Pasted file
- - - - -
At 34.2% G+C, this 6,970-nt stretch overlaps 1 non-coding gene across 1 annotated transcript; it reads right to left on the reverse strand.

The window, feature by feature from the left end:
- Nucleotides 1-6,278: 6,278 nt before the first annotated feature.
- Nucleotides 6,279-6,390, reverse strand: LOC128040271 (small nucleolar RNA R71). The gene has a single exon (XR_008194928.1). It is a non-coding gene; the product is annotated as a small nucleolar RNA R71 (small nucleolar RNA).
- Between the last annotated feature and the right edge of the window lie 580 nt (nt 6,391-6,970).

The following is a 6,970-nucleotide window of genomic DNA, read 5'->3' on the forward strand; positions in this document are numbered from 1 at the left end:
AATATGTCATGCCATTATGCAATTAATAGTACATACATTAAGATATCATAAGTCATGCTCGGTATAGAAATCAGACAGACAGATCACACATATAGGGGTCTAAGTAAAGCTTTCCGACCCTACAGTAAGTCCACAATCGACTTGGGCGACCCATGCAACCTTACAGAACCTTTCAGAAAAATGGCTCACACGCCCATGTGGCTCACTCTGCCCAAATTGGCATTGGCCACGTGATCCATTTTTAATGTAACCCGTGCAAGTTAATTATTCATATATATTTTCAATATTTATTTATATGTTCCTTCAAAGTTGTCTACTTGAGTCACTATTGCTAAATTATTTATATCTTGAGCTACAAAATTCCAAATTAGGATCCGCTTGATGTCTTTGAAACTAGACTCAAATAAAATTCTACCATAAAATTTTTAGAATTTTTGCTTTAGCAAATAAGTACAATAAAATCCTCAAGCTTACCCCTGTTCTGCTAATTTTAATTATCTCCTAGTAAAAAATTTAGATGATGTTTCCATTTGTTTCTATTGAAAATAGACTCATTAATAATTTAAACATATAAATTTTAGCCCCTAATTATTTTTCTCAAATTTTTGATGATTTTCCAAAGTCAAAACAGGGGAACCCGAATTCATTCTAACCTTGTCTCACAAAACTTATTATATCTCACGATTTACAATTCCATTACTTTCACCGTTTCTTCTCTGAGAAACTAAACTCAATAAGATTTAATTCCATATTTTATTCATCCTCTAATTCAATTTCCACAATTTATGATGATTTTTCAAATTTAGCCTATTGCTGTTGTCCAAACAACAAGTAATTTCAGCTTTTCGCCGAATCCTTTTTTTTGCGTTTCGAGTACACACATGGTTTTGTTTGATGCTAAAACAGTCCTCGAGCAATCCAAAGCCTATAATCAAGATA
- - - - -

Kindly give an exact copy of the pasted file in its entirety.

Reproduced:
At 34.2% G+C, this 6,970-nt stretch overlaps 1 non-coding gene across 1 annotated transcript; it reads right to left on the reverse strand.

The window, feature by feature from the left end:
- Nucleotides 1-6,278: 6,278 nt before the first annotated feature.
- Nucleotides 6,279-6,390, reverse strand: LOC128040271 (small nucleolar RNA R71). The gene has a single exon (XR_008194928.1). It is a non-coding gene; the product is annotated as a small nucleolar RNA R71 (small nucleolar RNA).
- Between the last annotated feature and the right edge of the window lie 580 nt (nt 6,391-6,970).

The following is a 6,970-nucleotide window of genomic DNA, read 5'->3' on the forward strand; positions in this document are numbered from 1 at the left end:
AATATGTCATGCCATTATGCAATTAATAGTACATACATTAAGATATCATAAGTCATGCTCGGTATAGAAATCAGACAGACAGATCACACATATAGGGGTCTAAGTAAAGCTTTCCGACCCTACAGTAAGTCCACAATCGACTTGGGCGACCCATGCAACCTTACAGAACCTTTCAGAAAAATGGCTCACACGCCCATGTGGCTCACTCTGCCCAAATTGGCATTGGCCACGTGATCCATTTTTAATGTAACCCGTGCAAGTTAATTATTCATATATATTTTCAATATTTATTTATATGTTCCTTCAAAGTTGTCTACTTGAGTCACTATTGCTAAATTATTTATATCTTGAGCTACAAAATTCCAAATTAGGATCCGCTTGATGTCTTTGAAACTAGACTCAAATAAAATTCTACCATAAAATTTTTAGAATTTTTGCTTTAGCAAATAAGTACAATAAAATCCTCAAGCTTACCCCTGTTCTGCTAATTTTAATTATCTCCTAGTAAAAAATTTAGATGATGTTTCCATTTGTTTCTATTGAAAATAGACTCATTAATAATTTAAACATATAAATTTTAGCCCCTAATTATTTTTCTCAAATTTTTGATGATTTTCCAAAGTCAAAACAGGGGAACCCGAATTCATTCTAACCTTGTCTCACAAAACTTATTATATCTCACGATTTACAATTCCATTACTTTCACCGTTTCTTCTCTGAGAAACTAAACTCAATAAGATTTAATTCCATATTTTATTCATCCTCTAATTCAATTTCCACAATTTATGATGATTTTTCAAATTTAGCCTATTGCTGTTGTCCAAACAACAAGTAATTTCAGCTTTTCGCCGAATCCTTTTTTTTGCGTTTCGAGTACACACATGGTTTTGTTTGATGCTAAAACAGTCCTCGAGCAATCCAAAGCCTATAATCAAGATA